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I have two classes with the following associations:

class Incident
  has_one :assignee
  has_one :technician

class User 
  has_many :incidents

Note that the assignee and technician fields refer to objects of type User. How should these relationships be in the model?

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2 Answers 2

Presumably the Incident should belong_to an assignee and technician, because the foreign key holding those relationships would be in the incidents table, not the employees table

class Incident
  belongs_to :assignee, :class_name => 'User'
  belongs_to :technician, :class_name => 'User'

class User 
  has_many :assigned_incidents, :class_name => 'Incident', :foreign_key => 'assignee_id'

  # not sure the wording you'd want to use for this relationship
  has_many :technician_incidents, :class_name => 'Incident', :foreign_key => 'technician_id'

You would want the foreign key fields to be incidents.assignee_id, incidents.technician_id

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Here's a complete answer to this issue, in case people visiting this question are having a hard time putting everything together (as I was when I first looked into this).

Some parts of the answer take place in your Migrations and some in your Models:


class CreateIncidents < ActiveRecord::Migration
  create_table :incidents do |t|
    def up
      t.references :assignee
      t.references :technician

Here you are specifying that there are two columns in this table that will be referred to as :assignee and :technician and which hold references to another table. Rails will actually create columns called 'assignee_id' and 'technician_id' for you. In our case they will each reference rows in the Users table, but we specify that in the models, not in the migrations.


class Incident < ActiveRecord::Base
  belongs_to :assignee, class_name => 'User'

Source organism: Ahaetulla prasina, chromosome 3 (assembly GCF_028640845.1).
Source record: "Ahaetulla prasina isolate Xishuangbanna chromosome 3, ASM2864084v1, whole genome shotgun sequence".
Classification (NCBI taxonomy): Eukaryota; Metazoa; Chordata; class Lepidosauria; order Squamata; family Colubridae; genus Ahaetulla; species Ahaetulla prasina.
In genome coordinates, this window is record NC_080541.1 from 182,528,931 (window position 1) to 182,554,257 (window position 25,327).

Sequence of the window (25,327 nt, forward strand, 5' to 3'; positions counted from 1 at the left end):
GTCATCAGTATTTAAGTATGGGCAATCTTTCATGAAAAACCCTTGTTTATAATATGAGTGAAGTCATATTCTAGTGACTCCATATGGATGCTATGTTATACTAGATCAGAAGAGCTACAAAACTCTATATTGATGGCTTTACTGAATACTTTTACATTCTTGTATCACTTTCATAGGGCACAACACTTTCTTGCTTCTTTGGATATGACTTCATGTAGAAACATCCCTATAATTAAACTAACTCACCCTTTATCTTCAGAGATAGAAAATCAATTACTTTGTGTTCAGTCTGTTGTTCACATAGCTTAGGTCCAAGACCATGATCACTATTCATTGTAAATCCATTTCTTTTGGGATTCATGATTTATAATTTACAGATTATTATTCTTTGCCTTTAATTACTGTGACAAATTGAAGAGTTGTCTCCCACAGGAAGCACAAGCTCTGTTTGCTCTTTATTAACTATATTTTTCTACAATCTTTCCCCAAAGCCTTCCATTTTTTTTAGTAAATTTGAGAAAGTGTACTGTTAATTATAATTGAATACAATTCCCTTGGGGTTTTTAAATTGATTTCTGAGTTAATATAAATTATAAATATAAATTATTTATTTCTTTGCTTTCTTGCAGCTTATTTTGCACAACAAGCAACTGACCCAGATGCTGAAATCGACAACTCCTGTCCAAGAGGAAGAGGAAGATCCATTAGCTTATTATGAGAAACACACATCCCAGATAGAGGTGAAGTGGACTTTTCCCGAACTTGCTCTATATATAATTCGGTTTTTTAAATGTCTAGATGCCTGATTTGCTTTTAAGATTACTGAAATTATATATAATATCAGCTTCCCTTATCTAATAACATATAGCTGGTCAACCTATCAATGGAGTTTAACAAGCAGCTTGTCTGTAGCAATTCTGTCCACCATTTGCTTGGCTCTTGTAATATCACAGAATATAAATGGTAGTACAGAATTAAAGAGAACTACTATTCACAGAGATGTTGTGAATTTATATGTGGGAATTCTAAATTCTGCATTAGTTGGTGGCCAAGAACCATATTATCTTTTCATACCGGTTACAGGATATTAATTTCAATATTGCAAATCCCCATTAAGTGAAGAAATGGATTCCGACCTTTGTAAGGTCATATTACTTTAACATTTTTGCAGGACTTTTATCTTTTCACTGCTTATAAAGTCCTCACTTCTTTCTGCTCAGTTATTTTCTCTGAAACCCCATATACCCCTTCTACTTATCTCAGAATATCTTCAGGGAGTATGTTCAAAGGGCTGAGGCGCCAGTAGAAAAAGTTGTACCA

belongs_to :technician, class_name => 'User'

Here you are creating a property on the Incident model named :assignee, then specifying that this property will be referencing an instance of the User class. Rails, seeing the 'belongs_to', will look for a column in your database called 'assignee_id', which we defined above, and use that to store the foreign key. Then you're doing the exact same thing for the technician.

This will allow you to access your assignee and technician, both instances of the User model, through an instance of the Incident model, like this:

Here is your User Model:

class User < ActiveRecord::Base
  has_many :assigned_incidents, :class_name => 'Incident', :foreign_key => 'assignee_id'
  has_many :incidents_as_technician, :class_name => 'Incident', :foreign_key => 'technician_id'

Here you are creating a property on the User Model named :assigned_incidents, specifying that this property will be referencing instances of the Incident Model, and that the foreign key on the Incident model which references this, the User Model, that we want to use to for this property is called 'assignee_id'. Then you are doing the same thing for incidents_as_technician (this naming seems kind of awkward, but without better knowledge of what you're trying to do, I don't really have any great suggestions).

This allows you to get all of a user's assigned incidents or incidents as technician by doing this:


Doing either of these will return an array of instances of the Incident model.

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